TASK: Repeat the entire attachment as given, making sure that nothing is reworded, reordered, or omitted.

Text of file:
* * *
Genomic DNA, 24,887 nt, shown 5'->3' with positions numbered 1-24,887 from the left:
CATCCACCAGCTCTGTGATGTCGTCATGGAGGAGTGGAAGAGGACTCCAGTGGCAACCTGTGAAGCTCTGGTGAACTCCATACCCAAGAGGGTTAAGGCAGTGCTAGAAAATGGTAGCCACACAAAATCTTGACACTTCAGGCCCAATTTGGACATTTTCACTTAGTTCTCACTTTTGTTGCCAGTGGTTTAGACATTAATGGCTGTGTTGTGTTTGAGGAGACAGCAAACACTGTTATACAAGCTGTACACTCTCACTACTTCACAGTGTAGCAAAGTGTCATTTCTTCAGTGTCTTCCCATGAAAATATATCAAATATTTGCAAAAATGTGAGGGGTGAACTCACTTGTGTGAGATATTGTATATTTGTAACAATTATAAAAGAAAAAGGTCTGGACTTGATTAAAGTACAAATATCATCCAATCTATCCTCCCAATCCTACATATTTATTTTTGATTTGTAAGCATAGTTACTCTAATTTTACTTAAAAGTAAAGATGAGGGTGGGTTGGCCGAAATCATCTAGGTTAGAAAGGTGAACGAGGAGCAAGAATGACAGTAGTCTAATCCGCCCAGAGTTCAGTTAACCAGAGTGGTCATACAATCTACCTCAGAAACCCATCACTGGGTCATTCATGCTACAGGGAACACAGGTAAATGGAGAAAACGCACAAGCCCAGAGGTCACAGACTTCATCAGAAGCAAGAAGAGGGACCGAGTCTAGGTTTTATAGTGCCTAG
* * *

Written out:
Genomic DNA, 24,887 nt, shown 5'->3' with positions numbered 1-24,887 from the left:
CATCCACCAGCTCTGTGATGTCGTCATGGAGGAGTGGAAGAGGACTCCAGTGGCAACCTGTGAAGCTCTGGTGAACTCCATACCCAAGAGGGTTAAGGCAGTGCTAGAAAATGGTAGCCACACAAAATCTTGACACTTCAGGCCCAATTTGGACATTTTCACTTAGTTCTCACTTTTGTTGCCAGTGGTTTAGACATTAATGGCTGTGTTGTGTTTGAGGAGACAGCAAACACTGTTATACAAGCTGTACACTCTCACTACTTCACAGTGTAGCAAAGTGTCATTTCTTCAGTGTCTTCCCATGAAAATATATCAAATATTTGCAAAAATGTGAGGGGTGAACTCACTTGTGTGAGATATTGTATATTTGTAACAATTATAAAAGAAAAAGGTCTGGACTTGATTAAAGTACAAATATCATCCAATCTATCCTCCCAATCCTACATATTTATTTTTGATTTGTAAGCATAGTTACTCTAATTTTACTTAAAAGTAAAGATGAGGGTGGGTTGGCCGAAATCATCTAGGTTAGAAAGGTGAACGAGGAGCAAGAATGACAGTAGTCTAATCCGCCCAGAGTTCAGTTAACCAGAGTGGTCATACAATCTACCTCAGAAACCCATCACTGGGTCATTCATGCTACAGGGAACACAGGTAAATGGAGAAAACGCACAAGCCCAGAGGTCACAGACTTCATCAGAAGCAAGAAGAGGGACCGAGTCTAGGTTTTATAGTGCCTAG